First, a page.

Externally Bonded Reinforcement (EBR) systems applied with Fiber Reinforced Cementitious Matrix (FRCM) are increasingly used to strengthen existing masonry constructions. They consist of dry fibers composing open meshes embedded in layers of inorganic-based matrix. Composite systems are preferred to other more conventional systems like the reinforced concrete (r.c.) or steel, since they are light weight and able to adapt themselves to every shape. Moreover, with the use of properly selected matrices, FRCMs represent an alternative to Fiber Reinforced Polymer (FRP) systems, in terms of higher compatibility and removability. Masonry buildings are also affected by time-dependent attacks, particularly severe in case of Cultural Heritage constructions, which may weaken the durability of the masonry, Salt crystallization is one of the highest causes of damage in masonry connected with an aggressive environment: mortar joints as brick and stone can be a vehicle of the water and salts coming from capillary rise or sea spray. This phenomenon can also affect FRCM applied as EBR to masonry. To investigate durability against sulphates, salt crystallization tests were carried out according to a RILEM pre-standard procedure on small masonry assemblages reinforced with FRCM, to investigate . The specimen includes both soldier course and running bond configurations, to simulate various possible applications in masonry components of buildings. The loss of surface material measured was assumed as parameter of damage so as the bulging under the fiber. The loss is referred to the vertical section of the specimen and quantified through a computer code and successive readings of the surface decay using a laser profilometer. The randomness affecting this kind of damage and the consequent loss of material under fibers suggests studying the deterioration process under a probabilistic view, where the continuous deterioration of specimens can be assumed to be a stochastic process.

Probabilistic modelling of the damage induced by salt crystallization in fiber reinforced clay brick masonry

Garavaglia, E.;Valluzzi, M. R.
2016

Abstract

Externally Bonded Reinforcement (EBR) systems applied with Fiber Reinforced Cementitious Matrix (FRCM) are increasingly used to strengthen existing masonry constructions. They consist of dry fibers composing open meshes embedded in layers of inorganic-based matrix. Composite systems are preferred to other more conventional systems like the reinforced concrete (r.c.) or steel, since they are light weight and able to adapt themselves to every shape. Moreover, with the use of properly selected matrices, FRCMs represent an alternative to Fiber Reinforced Polymer (FRP) systems, in terms of higher compatibility and removability. Masonry buildings are also affected by time-dependent attacks, particularly severe in case of Cultural Heritage constructions, which may weaken the durability of the masonry, Salt crystallization is one of the highest causes of damage in masonry connected with an aggressive environment: mortar joints as brick and stone can be a vehicle of the water and salts coming from capillary rise or sea spray. This phenomenon can also affect FRCM applied as EBR to masonry. To investigate durability against sulphates, salt crystallization tests were carried out according to a RILEM pre-standard procedure on small masonry assemblages reinforced with FRCM, to investigate . The specimen includes both soldier course and running bond configurations, to simulate various possible applications in masonry components of buildings. The loss of surface material measured was assumed as parameter of damage so as the bulging under the fiber. The loss is referred to the vertical section of the specimen and quantified through a computer code and successive readings of the surface decay using a laser profilometer. The randomness affecting this kind of damage and the consequent loss of material under fibers suggests studying the deterioration process under a probabilistic view, where the continuous deterioration of specimens can be assumed to be a stochastic process.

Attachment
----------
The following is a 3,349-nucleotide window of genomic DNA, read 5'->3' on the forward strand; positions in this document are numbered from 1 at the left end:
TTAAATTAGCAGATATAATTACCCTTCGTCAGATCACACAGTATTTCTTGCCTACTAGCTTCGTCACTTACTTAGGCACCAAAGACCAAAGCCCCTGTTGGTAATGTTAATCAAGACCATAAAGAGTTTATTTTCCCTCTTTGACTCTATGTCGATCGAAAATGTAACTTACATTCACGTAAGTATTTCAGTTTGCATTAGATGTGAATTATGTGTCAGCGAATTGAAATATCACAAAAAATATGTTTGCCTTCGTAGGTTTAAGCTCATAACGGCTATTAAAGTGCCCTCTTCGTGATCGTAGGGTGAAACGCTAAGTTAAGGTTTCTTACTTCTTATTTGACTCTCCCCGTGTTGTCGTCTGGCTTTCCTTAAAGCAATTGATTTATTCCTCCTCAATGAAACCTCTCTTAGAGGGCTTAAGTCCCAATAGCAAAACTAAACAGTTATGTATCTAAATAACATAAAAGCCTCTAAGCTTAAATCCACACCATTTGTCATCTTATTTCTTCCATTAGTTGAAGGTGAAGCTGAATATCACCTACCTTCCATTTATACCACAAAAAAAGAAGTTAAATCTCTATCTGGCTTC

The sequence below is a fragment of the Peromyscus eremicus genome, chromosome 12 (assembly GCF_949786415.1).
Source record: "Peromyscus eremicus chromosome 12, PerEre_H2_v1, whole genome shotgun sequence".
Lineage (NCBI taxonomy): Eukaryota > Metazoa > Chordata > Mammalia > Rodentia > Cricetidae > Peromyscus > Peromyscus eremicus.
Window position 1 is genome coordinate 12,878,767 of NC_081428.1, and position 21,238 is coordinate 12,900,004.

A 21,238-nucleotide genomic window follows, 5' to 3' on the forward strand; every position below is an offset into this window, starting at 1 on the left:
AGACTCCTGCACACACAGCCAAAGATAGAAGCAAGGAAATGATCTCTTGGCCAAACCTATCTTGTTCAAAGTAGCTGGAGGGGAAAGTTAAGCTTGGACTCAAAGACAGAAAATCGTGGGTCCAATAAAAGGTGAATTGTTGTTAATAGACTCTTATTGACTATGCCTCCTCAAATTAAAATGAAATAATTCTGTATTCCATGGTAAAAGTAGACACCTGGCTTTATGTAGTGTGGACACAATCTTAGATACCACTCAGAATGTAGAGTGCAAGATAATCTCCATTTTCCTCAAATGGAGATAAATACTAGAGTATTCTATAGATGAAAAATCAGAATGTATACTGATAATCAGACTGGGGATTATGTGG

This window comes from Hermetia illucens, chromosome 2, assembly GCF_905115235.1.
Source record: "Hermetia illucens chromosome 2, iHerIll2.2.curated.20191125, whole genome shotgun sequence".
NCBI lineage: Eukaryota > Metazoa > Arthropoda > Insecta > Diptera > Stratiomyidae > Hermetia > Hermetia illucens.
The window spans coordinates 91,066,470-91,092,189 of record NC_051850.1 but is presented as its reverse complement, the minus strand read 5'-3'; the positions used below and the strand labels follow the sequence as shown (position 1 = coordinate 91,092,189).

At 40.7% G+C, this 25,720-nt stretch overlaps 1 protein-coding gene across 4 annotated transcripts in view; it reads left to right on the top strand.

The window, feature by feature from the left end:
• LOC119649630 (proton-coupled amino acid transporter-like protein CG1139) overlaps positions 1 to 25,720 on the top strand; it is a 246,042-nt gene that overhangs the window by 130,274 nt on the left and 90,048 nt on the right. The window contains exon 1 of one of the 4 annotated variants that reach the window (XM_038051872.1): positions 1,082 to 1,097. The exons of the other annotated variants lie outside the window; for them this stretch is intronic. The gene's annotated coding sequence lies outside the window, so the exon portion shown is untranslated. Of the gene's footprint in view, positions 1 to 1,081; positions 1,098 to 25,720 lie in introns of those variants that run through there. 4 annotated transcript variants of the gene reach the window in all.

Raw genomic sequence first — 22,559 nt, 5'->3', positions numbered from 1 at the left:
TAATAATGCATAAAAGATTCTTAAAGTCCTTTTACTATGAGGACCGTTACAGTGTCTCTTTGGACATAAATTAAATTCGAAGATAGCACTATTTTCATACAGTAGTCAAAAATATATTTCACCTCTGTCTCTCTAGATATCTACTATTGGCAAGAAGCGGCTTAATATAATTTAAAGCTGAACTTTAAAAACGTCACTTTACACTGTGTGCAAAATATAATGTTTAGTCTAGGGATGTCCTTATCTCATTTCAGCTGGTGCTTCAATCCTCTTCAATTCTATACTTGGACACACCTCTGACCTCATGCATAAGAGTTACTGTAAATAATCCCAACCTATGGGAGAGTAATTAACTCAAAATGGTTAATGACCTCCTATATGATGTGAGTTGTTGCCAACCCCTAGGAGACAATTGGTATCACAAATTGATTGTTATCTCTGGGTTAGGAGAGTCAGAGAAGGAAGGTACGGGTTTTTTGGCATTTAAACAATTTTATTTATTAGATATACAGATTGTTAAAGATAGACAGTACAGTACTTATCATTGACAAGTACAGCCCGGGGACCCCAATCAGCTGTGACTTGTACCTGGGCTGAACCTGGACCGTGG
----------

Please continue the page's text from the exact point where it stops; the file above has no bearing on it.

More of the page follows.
Brick and Block Masonry: Trends, Innovations and Challenges - Proceedings of the 16th International Brick and Block Masonry Conference, IBMAC 2016
9781138029996
978-1-4987-9592-0
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Utilizza questo identificativo per citare o creare un link a questo documento: http://hdl.handle.net/11577/3257650
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